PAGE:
E-Fauna BC: Electronic Atlas of the Wildlife of British Columbia

Axiothella rubrocincta (Johnson, 1901)
Red-Banded Bamboo Worm
Family: Maldanidae

Photo of species

© Les Leighton  Email the photographer   (Photo ID #13264)

E-Fauna BC Static Map
Distribution of Axiothella rubrocincta in British Columbia
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Red-banded Bamboo worms, Axiothella rubrocincta, so named because of the resemblance of their segments to those of a bamboo plant, are relatively large deposit-feeding worms that inhabit U-shaped burrows on sand/mud flats. The back end of the burrow is easily visible because of the mound of coiled feces on the sand surface, but the front end is usually just a shallow, funnel-shaped depression. The depression is caused by the worm sucking up foods such as detritus, protists, and small invertebrates with its muscular proboscis from the surface of the funnel. Perhaps because of its relatively large size, Axiothella is a bit of a bully to other infaunal worms on the sand flat. Research shows that in mixed assemblages, Axiothella dominates other worms by out-muscle-ing them for food, either by butting them aside or biting at them with its powerful proboscis. Also, by having to stretch out further from their burrows to get food, these smaller worms tend to lose their heads more often to fish predators, thus becomiing generally less fit with respect to growth and reproduction. For more information on tube-dwelling life in these polychaetes, see A SNAIL'S ODYSSEY: LEARN ABOUT LUGWORMS & RELATIVES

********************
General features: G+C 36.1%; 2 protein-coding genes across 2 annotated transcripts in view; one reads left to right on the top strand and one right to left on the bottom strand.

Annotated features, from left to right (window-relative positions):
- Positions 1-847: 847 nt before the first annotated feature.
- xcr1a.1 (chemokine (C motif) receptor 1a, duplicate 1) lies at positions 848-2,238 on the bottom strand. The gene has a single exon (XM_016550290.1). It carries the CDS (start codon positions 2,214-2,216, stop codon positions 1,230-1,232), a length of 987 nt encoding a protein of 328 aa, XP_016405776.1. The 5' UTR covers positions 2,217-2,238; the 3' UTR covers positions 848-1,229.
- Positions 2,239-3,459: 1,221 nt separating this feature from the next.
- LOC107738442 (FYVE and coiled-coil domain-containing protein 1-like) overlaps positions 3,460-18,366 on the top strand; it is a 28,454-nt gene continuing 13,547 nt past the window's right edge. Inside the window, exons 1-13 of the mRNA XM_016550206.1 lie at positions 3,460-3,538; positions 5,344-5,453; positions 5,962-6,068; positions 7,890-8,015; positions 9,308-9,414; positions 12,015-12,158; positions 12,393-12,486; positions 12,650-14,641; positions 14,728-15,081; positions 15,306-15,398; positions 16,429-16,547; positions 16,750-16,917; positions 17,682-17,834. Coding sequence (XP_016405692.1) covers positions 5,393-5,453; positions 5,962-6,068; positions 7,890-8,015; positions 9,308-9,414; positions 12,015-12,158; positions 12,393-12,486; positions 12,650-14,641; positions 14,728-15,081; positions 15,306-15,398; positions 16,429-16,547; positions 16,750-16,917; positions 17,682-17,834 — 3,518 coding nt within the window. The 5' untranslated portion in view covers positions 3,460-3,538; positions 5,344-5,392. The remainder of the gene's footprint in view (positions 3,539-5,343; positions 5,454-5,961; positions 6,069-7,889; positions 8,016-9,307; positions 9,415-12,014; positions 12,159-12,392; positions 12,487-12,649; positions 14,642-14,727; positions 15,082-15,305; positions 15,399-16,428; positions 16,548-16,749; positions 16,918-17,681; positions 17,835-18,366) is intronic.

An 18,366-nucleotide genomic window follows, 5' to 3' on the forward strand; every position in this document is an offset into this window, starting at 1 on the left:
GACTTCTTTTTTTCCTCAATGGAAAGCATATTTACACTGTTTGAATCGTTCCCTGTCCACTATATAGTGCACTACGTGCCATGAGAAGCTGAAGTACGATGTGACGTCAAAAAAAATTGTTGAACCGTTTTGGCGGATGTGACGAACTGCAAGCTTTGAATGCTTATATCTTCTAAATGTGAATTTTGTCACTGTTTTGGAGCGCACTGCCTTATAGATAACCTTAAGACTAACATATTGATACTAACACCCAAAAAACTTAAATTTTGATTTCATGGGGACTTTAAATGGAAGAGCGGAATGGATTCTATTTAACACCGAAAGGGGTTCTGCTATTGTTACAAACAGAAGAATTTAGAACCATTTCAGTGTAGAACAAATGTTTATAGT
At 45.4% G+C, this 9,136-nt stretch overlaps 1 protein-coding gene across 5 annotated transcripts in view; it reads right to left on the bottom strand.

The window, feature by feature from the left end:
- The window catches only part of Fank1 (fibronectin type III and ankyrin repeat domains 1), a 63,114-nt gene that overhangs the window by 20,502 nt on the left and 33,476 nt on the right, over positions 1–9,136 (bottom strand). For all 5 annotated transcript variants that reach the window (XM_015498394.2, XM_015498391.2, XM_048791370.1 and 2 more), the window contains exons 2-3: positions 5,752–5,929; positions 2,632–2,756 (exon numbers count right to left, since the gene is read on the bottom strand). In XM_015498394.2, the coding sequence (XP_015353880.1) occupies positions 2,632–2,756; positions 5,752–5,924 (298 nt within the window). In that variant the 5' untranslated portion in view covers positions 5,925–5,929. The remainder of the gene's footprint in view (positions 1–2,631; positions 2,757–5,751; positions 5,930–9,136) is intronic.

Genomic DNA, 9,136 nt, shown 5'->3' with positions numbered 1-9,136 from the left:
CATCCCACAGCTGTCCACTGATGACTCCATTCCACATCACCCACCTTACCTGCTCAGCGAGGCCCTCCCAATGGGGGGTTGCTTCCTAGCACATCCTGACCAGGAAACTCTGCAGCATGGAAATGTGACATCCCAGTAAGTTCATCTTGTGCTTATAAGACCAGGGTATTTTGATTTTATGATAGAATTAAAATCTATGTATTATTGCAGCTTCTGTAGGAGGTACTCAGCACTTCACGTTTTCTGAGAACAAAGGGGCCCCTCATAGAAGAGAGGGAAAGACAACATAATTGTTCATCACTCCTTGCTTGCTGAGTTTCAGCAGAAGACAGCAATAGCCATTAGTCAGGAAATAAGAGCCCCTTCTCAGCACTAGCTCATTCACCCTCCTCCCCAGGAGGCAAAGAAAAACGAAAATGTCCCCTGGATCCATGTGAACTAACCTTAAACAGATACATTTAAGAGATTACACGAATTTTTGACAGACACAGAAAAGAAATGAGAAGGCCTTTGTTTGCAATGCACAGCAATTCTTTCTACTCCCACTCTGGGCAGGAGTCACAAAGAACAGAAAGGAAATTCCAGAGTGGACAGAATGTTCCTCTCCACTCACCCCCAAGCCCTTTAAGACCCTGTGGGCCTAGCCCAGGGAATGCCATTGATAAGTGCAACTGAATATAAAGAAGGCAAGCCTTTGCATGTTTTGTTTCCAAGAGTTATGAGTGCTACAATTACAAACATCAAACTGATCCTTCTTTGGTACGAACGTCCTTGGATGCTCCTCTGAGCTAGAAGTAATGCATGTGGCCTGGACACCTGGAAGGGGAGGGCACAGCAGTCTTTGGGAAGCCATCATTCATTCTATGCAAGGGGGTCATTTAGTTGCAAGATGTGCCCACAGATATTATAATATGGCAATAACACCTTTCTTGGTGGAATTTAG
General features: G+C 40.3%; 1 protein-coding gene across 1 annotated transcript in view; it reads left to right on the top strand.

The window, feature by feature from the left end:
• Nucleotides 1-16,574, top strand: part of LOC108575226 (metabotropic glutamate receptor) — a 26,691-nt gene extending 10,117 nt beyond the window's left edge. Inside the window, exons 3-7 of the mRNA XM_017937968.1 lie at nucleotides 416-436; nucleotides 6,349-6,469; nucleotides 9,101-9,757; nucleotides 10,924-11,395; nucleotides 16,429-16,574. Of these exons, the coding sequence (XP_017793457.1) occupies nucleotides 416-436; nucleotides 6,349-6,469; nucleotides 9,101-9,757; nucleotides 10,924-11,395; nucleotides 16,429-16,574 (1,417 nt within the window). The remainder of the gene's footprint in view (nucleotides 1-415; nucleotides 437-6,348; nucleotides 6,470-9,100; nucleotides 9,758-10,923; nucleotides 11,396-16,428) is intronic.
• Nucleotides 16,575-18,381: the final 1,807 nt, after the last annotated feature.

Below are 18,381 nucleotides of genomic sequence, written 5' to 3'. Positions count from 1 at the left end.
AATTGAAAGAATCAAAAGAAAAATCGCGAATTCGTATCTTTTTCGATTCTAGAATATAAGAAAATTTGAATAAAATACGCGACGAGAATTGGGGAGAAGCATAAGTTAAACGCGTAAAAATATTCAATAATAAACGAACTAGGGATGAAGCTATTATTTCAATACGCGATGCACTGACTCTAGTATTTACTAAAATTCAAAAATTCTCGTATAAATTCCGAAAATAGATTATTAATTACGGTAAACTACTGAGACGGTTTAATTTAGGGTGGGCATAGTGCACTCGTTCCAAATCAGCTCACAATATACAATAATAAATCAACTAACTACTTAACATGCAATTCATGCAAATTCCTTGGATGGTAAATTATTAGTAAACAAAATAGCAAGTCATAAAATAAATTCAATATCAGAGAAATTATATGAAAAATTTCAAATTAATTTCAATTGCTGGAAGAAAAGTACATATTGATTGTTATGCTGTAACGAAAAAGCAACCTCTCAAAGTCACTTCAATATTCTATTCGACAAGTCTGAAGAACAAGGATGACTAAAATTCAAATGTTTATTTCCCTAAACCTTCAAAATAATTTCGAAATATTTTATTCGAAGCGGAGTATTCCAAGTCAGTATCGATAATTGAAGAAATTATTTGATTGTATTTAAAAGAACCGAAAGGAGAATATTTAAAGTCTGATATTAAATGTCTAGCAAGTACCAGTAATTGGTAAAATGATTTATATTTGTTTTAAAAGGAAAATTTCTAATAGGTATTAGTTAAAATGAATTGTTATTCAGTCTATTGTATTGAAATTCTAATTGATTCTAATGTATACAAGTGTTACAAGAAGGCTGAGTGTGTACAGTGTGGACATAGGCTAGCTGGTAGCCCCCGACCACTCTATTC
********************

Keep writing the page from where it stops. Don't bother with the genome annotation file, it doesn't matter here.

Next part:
Note Author: Tom Carefoot, Department of Zoology, University of British Columbia

Status Information

Origin StatusProvincial StatusBC List
(Red Blue List)
BC Ministry of Environment: BC Species and Ecosystems Explorer--the authoritative source for conservation information in British Columbia.

Additional Photo Sources

General References

Recommended citation: Author, Date. Page title. In Klinkenberg, Brian. (Editor) 2021. E-Fauna BC: Electronic Atlas of the Fauna of British Columbia [efauna.bc.ca]. Lab for Advanced Spatial Analysis, Department of Geography, University of British Columbia, Vancouver. [Accessed: 2024-06-21 8:10:59 PM]
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